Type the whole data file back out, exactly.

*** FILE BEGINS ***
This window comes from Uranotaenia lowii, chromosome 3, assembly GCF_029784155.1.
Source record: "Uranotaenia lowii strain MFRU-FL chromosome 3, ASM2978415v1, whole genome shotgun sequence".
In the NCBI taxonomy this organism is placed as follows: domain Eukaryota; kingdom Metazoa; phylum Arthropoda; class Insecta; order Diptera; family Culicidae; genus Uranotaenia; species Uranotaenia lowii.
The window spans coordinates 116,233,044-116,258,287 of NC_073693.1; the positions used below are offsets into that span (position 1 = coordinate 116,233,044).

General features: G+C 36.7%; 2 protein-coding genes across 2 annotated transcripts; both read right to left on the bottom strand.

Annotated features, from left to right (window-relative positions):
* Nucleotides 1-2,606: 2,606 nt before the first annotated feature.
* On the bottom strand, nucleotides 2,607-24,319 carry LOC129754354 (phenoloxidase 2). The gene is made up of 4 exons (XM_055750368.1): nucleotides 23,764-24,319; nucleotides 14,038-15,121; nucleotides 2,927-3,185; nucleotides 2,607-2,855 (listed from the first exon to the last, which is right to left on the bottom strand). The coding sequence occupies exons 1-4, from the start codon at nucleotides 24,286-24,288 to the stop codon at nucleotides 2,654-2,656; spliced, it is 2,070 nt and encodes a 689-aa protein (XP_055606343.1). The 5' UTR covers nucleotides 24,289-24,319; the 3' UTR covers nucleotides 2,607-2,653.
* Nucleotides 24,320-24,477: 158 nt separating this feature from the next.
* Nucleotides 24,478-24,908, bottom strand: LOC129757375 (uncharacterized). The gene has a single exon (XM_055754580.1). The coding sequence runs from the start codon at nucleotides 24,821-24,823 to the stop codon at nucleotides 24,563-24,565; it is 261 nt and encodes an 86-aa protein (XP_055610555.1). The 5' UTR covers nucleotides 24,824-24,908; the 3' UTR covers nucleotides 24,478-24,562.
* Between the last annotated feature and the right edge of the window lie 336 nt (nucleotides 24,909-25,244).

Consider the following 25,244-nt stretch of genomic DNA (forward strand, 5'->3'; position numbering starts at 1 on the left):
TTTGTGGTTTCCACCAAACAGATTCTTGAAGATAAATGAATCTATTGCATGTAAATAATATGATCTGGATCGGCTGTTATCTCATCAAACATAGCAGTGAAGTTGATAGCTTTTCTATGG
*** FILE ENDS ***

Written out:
This window comes from Uranotaenia lowii, chromosome 3, assembly GCF_029784155.1.
Source record: "Uranotaenia lowii strain MFRU-FL chromosome 3, ASM2978415v1, whole genome shotgun sequence".
In the NCBI taxonomy this organism is placed as follows: domain Eukaryota; kingdom Metazoa; phylum Arthropoda; class Insecta; order Diptera; family Culicidae; genus Uranotaenia; species Uranotaenia lowii.
The window spans coordinates 116,233,044-116,258,287 of NC_073693.1; the positions used below are offsets into that span (position 1 = coordinate 116,233,044).

General features: G+C 36.7%; 2 protein-coding genes across 2 annotated transcripts; both read right to left on the bottom strand.

Annotated features, from left to right (window-relative positions):
* Nucleotides 1-2,606: 2,606 nt before the first annotated feature.
* On the bottom strand, nucleotides 2,607-24,319 carry LOC129754354 (phenoloxidase 2). The gene is made up of 4 exons (XM_055750368.1): nucleotides 23,764-24,319; nucleotides 14,038-15,121; nucleotides 2,927-3,185; nucleotides 2,607-2,855 (listed from the first exon to the last, which is right to left on the bottom strand). The coding sequence occupies exons 1-4, from the start codon at nucleotides 24,286-24,288 to the stop codon at nucleotides 2,654-2,656; spliced, it is 2,070 nt and encodes a 689-aa protein (XP_055606343.1). The 5' UTR covers nucleotides 24,289-24,319; the 3' UTR covers nucleotides 2,607-2,653.
* Nucleotides 24,320-24,477: 158 nt separating this feature from the next.
* Nucleotides 24,478-24,908, bottom strand: LOC129757375 (uncharacterized). The gene has a single exon (XM_055754580.1). The coding sequence runs from the start codon at nucleotides 24,821-24,823 to the stop codon at nucleotides 24,563-24,565; it is 261 nt and encodes an 86-aa protein (XP_055610555.1). The 5' UTR covers nucleotides 24,824-24,908; the 3' UTR covers nucleotides 24,478-24,562.
* Between the last annotated feature and the right edge of the window lie 336 nt (nucleotides 24,909-25,244).

Consider the following 25,244-nt stretch of genomic DNA (forward strand, 5'->3'; position numbering starts at 1 on the left):
TTTGTGGTTTCCACCAAACAGATTCTTGAAGATAAATGAATCTATTGCATGTAAATAATATGATCTGGATCGGCTGTTATCTCATCAAACATAGCAGTGAAGTTGATAGCTTTTCTATGG